In these most difficult times, the use of analytics is certainly not top of mind for most organizations unless it is being used to combat the virus. The challenging scenarios of meeting payroll and having access to cash are the obvious immediate priorities. But from a non analytical perspective, like most people, I am amazed by the many acts of giving and generosity that really speak to the better angels of our nature.
But we will overcome these challenges and being the constant optimist that I am, this will happen sooner rather than later. In this new post COVID-19 environment, it is not unrealistic to assume that the way consumers behave and think will be transformed significantly. Of course, this has ramifications when conducting analytics exercises. Virtually all data analytics exercises deal with historical and longitudinal data. The development of models, segmentation systems, and/ or reports all use historical data in their solutions. Given that much of the power of predictive analytics/machine learning solutions arises from longitudinal or historical data, this all begs the question of how we deal with data and specifically consumer behaviour data prior to, during, and after the COVID-19 crisis.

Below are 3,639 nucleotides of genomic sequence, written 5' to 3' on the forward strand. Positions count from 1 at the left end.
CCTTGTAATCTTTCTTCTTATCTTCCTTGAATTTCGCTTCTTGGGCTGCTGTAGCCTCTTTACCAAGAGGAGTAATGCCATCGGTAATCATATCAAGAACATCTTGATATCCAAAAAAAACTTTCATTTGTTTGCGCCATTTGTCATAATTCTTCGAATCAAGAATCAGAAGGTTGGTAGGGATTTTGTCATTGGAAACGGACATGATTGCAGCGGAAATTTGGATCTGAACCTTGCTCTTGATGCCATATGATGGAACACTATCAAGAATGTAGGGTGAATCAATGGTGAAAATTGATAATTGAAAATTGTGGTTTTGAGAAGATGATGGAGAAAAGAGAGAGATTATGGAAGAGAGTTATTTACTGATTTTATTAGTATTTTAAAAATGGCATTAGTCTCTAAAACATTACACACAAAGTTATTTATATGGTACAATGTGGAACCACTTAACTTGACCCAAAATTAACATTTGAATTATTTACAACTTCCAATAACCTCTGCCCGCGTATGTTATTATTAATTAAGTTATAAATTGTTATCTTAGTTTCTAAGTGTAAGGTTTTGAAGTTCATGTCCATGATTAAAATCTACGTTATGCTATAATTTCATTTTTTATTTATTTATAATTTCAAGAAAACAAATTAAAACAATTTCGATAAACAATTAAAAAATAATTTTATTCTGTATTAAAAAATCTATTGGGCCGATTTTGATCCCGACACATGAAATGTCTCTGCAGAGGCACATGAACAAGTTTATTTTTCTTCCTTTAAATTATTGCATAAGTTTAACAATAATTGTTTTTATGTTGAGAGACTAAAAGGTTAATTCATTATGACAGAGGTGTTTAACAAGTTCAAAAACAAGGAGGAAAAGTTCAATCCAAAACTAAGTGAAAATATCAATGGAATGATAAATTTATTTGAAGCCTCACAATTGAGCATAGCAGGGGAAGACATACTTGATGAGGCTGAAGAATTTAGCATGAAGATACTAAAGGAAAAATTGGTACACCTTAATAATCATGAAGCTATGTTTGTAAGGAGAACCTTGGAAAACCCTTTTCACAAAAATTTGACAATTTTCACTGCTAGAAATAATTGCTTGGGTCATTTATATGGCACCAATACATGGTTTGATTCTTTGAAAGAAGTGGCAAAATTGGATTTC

As I thought about this, I was reminded of the last crisis that seemed to galvanize our collective consciousness and made us reflect on what is truly important in our lives. That was the 9/11 crisis. During that time, this newfound awareness did impact consumer behaviour. My organization at that time was asked multiple times about the 9/11 impact on our analytics exercises especially the more advanced analytics exercises such as the many predictive models that we had built. In other words, would model performance be significantly compromised because of these changes.
Our perspective in evaluating model performance was to observe the increased targeting capability where top scored names are most likely to yield the desired behaviour and the bottom scored names are least likely to yield the desired behaviour. If we place these scored names into model deciles, then the top decile should have the strongest observed behaviour while the bottom decile should have the weakest observed behaviour. Essentially, the model can then be evaluated based on how well the model rank orders scored names based on the observed modeled behaviour.